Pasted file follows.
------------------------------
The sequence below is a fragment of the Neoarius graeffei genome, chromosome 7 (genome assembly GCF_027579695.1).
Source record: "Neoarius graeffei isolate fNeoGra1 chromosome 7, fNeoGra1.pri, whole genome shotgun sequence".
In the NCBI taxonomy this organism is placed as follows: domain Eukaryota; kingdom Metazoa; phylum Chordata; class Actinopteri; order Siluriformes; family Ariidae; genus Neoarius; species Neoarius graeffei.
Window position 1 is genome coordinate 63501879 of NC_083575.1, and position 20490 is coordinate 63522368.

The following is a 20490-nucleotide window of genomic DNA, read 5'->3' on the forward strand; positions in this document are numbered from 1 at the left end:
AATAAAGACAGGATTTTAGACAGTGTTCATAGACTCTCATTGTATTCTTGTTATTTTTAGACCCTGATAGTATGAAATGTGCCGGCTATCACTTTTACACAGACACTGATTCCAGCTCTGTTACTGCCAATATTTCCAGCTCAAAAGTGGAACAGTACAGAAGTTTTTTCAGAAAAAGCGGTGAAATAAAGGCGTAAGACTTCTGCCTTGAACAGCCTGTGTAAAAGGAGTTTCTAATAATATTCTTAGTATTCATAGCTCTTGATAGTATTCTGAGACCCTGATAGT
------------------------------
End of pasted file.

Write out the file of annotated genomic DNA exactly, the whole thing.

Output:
The sequence below is a fragment of the Neoarius graeffei genome, chromosome 7 (genome assembly GCF_027579695.1).
Source record: "Neoarius graeffei isolate fNeoGra1 chromosome 7, fNeoGra1.pri, whole genome shotgun sequence".
In the NCBI taxonomy this organism is placed as follows: domain Eukaryota; kingdom Metazoa; phylum Chordata; class Actinopteri; order Siluriformes; family Ariidae; genus Neoarius; species Neoarius graeffei.
Window position 1 is genome coordinate 63501879 of NC_083575.1, and position 20490 is coordinate 63522368.

The following is a 20490-nucleotide window of genomic DNA, read 5'->3' on the forward strand; positions in this document are numbered from 1 at the left end:
AATAAAGACAGGATTTTAGACAGTGTTCATAGACTCTCATTGTATTCTTGTTATTTTTAGACCCTGATAGTATGAAATGTGCCGGCTATCACTTTTACACAGACACTGATTCCAGCTCTGTTACTGCCAATATTTCCAGCTCAAAAGTGGAACAGTACAGAAGTTTTTTCAGAAAAAGCGGTGAAATAAAGGCGTAAGACTTCTGCCTTGAACAGCCTGTGTAAAAGGAGTTTCTAATAATATTCTTAGTATTCATAGCTCTTGATAGTATTCTGAGACCCTGATAGT